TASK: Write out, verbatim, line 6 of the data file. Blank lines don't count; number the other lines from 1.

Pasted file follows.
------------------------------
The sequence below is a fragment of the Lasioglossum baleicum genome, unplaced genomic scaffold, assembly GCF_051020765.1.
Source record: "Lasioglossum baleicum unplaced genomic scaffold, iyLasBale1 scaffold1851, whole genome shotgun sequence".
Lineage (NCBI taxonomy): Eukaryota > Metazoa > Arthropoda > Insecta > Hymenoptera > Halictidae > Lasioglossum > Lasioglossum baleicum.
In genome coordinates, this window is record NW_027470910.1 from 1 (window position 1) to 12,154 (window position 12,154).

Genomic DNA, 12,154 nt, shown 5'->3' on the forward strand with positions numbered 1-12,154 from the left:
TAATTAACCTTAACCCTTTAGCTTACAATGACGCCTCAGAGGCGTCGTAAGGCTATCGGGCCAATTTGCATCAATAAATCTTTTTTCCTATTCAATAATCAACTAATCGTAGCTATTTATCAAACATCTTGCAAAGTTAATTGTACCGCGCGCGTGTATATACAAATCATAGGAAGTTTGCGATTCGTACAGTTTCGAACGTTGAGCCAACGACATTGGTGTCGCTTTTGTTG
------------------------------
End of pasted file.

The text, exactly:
TAATTAACCTTAACCCTTTAGCTTACAATGACGCCTCAGAGGCGTCGTAAGGCTATCGGGCCAATTTGCATCAATAAATCTTTTTTCCTATTCAATAATCAACTAATCGTAGCTATTTATCAAACATCTTGCAAAGTTAATTGTACCGCGCGCGTGTATATACAAATCATAGGAAGTTTGCGATTCGTACAGTTTCGAACGTTGAGCCAACGACATTGGTGTCGCTTTTGTTG